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Pat MurphyJohn Ford was an Irish-American film director whose active career began in the silent era and extended into the 1960s. Along the way, he picked up four Academy Awards for best director.

Immense talent notwithstanding, Ford had a dark side. He was, to put it mildly, a bully. You might call him a tyrant.

Belittling actors on set was part of his modus operandi. Even John Wayne – the epitome of the mid-20th-century alpha male – was a target. And Wayne, whose reverence for Ford knew no bounds, mostly hung his head and turned the other cheek.

None of Ford’s Academy Awards came for westerns but much of his most durable work belongs to that genre. My favourite is 1962’s The Man Who Shot Liberty Valance.

The film is based on a 1953 short story of the same name by Dorothy M. Johnson. Reputedly, Ford bought the screen rights for $7,500.

Johnson was an anomaly, a woman writing in a field historically dominated by men like Zane Grey, Luke Short and Louis L’Amour. Still, Johnson was very good at what she did, so much so that two other efforts – A Man Called Horse and The Hanging Tree – also made it to the movies. And another short story, Lost Sister, won the Western Writers of America’s highest award in 1957.

The Man Who Shot Liberty Valance was filmed in black and white, which made it a bit of an anachronism at the time.

Scott Eyman – biographer of both Wayne and Ford – holds that this was a choice Ford insisted on. Apparently, he believed black and white was “real photography.”

Others have suggested studio economics played a part in the decision. In addition, colour would’ve revealed that Wayne and co-star James Stewart were really too old for their roles.

And there were none of the stunning Monument Valley vistas that had formed the backdrop for many Ford westerns. Instead, the film was shot on the studio lot, thus enhancing a sense of character-driven intimacy. One reviewer, however, found it claustrophobic.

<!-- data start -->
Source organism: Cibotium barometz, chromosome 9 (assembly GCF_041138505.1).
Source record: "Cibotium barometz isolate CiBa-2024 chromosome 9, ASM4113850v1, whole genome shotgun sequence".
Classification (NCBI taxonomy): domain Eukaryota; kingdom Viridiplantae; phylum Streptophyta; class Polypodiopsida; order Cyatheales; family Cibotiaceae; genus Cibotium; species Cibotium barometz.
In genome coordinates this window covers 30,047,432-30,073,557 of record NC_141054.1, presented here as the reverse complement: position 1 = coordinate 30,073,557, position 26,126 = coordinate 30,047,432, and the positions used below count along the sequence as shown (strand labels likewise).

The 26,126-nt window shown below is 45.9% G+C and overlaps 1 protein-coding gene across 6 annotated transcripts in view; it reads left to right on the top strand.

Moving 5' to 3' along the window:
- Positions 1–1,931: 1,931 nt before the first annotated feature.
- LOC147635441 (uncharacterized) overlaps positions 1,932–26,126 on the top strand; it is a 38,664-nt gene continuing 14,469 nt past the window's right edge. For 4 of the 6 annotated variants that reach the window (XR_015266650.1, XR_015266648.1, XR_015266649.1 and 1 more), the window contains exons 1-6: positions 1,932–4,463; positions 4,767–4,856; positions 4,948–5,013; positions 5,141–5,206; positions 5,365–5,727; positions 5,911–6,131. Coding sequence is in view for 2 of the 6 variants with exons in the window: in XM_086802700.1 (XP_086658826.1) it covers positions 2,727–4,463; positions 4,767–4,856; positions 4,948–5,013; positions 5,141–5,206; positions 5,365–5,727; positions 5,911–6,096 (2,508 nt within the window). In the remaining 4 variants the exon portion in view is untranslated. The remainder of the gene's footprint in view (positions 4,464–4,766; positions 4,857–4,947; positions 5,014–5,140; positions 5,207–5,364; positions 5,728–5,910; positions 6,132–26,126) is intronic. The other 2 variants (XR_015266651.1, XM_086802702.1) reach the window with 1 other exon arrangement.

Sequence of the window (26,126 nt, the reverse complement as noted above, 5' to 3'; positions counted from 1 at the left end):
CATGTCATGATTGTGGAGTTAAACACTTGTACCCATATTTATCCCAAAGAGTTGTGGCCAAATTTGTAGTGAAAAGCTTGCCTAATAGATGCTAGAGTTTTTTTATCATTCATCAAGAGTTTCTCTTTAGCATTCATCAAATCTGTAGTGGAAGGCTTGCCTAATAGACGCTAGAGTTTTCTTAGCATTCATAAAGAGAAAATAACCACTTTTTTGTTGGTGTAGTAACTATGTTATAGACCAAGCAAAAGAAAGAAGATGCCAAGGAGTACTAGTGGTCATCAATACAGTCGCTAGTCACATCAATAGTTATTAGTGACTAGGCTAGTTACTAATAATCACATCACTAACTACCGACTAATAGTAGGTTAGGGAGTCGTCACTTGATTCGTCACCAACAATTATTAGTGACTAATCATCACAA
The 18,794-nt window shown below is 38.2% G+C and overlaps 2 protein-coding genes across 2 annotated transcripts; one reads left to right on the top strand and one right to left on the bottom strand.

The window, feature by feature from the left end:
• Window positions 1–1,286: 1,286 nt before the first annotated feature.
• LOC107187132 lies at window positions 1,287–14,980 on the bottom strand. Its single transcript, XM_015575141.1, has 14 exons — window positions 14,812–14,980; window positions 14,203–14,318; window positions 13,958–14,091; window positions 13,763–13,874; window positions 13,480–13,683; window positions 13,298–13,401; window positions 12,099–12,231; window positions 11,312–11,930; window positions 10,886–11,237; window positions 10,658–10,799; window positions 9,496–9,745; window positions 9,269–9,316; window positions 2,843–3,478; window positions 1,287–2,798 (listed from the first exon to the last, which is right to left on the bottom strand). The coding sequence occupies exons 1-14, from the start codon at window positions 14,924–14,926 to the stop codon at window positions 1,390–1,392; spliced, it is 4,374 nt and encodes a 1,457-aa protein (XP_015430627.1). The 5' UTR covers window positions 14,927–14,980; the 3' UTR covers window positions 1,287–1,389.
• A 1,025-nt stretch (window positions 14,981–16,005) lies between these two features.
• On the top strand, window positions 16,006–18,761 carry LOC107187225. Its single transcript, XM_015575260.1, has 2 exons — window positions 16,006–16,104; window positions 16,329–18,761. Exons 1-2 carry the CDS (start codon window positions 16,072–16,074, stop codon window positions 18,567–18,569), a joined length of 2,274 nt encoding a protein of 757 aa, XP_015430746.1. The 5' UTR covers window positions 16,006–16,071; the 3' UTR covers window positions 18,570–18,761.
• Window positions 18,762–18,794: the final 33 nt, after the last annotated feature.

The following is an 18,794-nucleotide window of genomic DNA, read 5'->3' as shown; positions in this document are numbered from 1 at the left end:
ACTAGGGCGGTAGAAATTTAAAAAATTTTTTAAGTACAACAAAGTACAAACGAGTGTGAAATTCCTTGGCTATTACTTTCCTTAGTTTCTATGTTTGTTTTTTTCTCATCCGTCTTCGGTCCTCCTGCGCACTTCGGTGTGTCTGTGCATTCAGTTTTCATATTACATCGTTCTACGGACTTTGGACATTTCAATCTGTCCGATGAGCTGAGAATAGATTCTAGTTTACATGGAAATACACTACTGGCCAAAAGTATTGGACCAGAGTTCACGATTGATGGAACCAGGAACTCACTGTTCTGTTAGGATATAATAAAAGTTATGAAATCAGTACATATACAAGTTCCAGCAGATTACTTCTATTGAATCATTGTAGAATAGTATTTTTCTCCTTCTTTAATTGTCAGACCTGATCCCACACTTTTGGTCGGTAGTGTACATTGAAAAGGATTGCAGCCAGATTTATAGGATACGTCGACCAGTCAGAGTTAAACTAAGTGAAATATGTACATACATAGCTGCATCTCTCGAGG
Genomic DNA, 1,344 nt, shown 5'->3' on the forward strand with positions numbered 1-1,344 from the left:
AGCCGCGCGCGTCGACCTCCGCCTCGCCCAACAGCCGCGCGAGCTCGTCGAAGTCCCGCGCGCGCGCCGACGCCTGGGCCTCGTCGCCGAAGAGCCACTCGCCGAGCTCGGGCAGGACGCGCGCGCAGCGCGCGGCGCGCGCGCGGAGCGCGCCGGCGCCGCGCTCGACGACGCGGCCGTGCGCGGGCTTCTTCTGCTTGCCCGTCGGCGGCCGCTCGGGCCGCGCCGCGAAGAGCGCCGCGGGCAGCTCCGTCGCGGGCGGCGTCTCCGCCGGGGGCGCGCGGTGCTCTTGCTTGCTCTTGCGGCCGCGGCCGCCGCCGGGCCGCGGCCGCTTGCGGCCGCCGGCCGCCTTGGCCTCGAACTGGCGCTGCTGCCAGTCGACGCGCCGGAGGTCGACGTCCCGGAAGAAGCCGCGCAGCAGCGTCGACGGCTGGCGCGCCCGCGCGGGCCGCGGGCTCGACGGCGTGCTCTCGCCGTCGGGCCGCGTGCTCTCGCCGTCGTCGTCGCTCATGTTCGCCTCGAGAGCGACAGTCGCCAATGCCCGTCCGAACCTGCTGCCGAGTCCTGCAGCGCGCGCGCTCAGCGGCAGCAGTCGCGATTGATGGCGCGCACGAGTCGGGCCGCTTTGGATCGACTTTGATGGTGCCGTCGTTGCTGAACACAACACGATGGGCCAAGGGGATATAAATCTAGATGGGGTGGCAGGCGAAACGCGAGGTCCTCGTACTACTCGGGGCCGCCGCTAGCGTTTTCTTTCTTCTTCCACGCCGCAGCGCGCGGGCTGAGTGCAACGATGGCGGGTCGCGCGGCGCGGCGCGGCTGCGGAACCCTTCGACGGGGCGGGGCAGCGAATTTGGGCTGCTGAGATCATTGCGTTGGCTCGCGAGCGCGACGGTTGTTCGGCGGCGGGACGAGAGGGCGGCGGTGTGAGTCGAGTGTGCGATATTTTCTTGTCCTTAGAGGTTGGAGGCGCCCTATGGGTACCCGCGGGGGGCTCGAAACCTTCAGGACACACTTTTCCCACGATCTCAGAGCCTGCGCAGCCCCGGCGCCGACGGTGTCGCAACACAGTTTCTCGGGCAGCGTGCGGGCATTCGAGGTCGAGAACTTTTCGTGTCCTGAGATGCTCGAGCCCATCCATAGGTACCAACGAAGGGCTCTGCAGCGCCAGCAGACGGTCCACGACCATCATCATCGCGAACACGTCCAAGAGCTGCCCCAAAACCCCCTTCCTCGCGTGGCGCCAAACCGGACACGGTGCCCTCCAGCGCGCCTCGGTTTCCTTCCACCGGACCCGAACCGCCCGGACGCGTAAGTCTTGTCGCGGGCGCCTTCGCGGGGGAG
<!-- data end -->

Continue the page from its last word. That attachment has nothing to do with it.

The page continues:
The story unfolds in flashback, told through the recollection of the Stewart character who, along with his wife, is back in a small western town to attend the Wayne character’s funeral. Talking to reporters, he disavows a myth that’s been highly beneficial to his political career.

For years, he’s been famous as the man who killed the notorious outlaw Liberty Valance, thus rescuing the cowed citizens of the town from Valance’s malevolent grip. It’s a reputation that’s taken him to the governor’s mansion, the U.S. Senate and beyond.

Except he didn’t do the deed.

A lawyer by training and devoid of any skill with firearms, the Stewart character was brave enough to stand up to Valance. But it was Wayne’s self-reliant character who actually dispatched the villain, saving the Stewart character’s life in the process. Then recognizing that their mutual romantic interest preferred the Stewart character, the Wayne character stepped back and allowed him to take the credit.

Subsequently, their life trajectories became polar opposites. Stewart’s character got the girl and went on to enjoy a glittering career. Wayne’s character faded into the background and died destitute.

However, in the film’s memorable summing up, the Stewart character’s relating of the truth fails to impress the reporters to whom he unburdens himself. They won’t print the story. As one puts it, “This is the West, sir. When the legend becomes fact, print the legend.”

The Man Who Shot Liberty Valance has aged well. Critics were a bit mixed at its initial release and American box office returns were a tad below the norm for a Wayne vehicle. Now, though, it’s seen as a classic.

Apart from pure entertainment value and the high quality of the performances, a couple of themes have drawn attention.

The film’s story arc is said to denote the transformation of the Old West. Stewart’s ascendance represents the march of ordered civilization, whereas Wayne’s descent signifies the obsolescence of rugged individualism. I’m not sure I buy that.

There’s also the matter of myths. Where Ford was previously happy to nurture the mythology of the Old West by sanitizing historically ambiguous men like Wyatt Earp, The Man Who Shot Liberty Valance takes a more nuanced outlook. Heroes aren’t necessarily who you think they are.

If you’ve never seen this movie, hunt it down and give yourself a treat.

Troy Media columnist Pat Murphy casts a history buff’s eye at the goings-on in our world. Never cynical – well, perhaps just a little bit.

© Troy Media


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